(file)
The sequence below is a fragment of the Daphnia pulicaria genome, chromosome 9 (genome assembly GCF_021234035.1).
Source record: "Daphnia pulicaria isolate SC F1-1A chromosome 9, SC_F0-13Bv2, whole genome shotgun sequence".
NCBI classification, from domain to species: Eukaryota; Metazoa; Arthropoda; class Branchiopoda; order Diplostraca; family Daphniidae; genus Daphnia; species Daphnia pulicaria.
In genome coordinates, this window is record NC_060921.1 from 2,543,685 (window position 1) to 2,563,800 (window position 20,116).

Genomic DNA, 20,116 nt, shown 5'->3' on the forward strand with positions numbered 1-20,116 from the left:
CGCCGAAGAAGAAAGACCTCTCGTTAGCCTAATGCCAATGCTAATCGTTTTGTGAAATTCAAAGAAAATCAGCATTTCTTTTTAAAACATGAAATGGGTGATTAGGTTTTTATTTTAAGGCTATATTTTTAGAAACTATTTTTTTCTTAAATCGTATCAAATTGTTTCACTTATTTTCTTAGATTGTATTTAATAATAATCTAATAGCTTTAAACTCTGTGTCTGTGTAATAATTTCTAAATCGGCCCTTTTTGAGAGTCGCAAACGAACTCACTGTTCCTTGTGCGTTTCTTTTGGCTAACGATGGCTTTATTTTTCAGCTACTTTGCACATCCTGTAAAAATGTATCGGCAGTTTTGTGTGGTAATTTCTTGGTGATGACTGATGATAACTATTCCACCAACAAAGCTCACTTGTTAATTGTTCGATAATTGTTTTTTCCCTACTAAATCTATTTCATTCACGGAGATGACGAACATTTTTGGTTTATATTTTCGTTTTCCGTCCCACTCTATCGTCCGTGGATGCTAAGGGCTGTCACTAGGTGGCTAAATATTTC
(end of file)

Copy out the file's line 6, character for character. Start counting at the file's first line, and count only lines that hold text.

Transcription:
CGCCGAAGAAGAAAGACCTCTCGTTAGCCTAATGCCAATGCTAATCGTTTTGTGAAATTCAAAGAAAATCAGCATTTCTTTTTAAAACATGAAATGGGTGATTAGGTTTTTATTTTAAGGCTATATTTTTAGAAACTATTTTTTTCTTAAATCGTATCAAATTGTTTCACTTATTTTCTTAGATTGTATTTAATAATAATCTAATAGCTTTAAACTCTGTGTCTGTGTAATAATTTCTAAATCGGCCCTTTTTGAGAGTCGCAAACGAACTCACTGTTCCTTGTGCGTTTCTTTTGGCTAACGATGGCTTTATTTTTCAGCTACTTTGCACATCCTGTAAAAATGTATCGGCAGTTTTGTGTGGTAATTTCTTGGTGATGACTGATGATAACTATTCCACCAACAAAGCTCACTTGTTAATTGTTCGATAATTGTTTTTTCCCTACTAAATCTATTTCATTCACGGAGATGACGAACATTTTTGGTTTATATTTTCGTTTTCCGTCCCACTCTATCGTCCGTGGATGCTAAGGGCTGTCACTAGGTGGCTAAATATTTC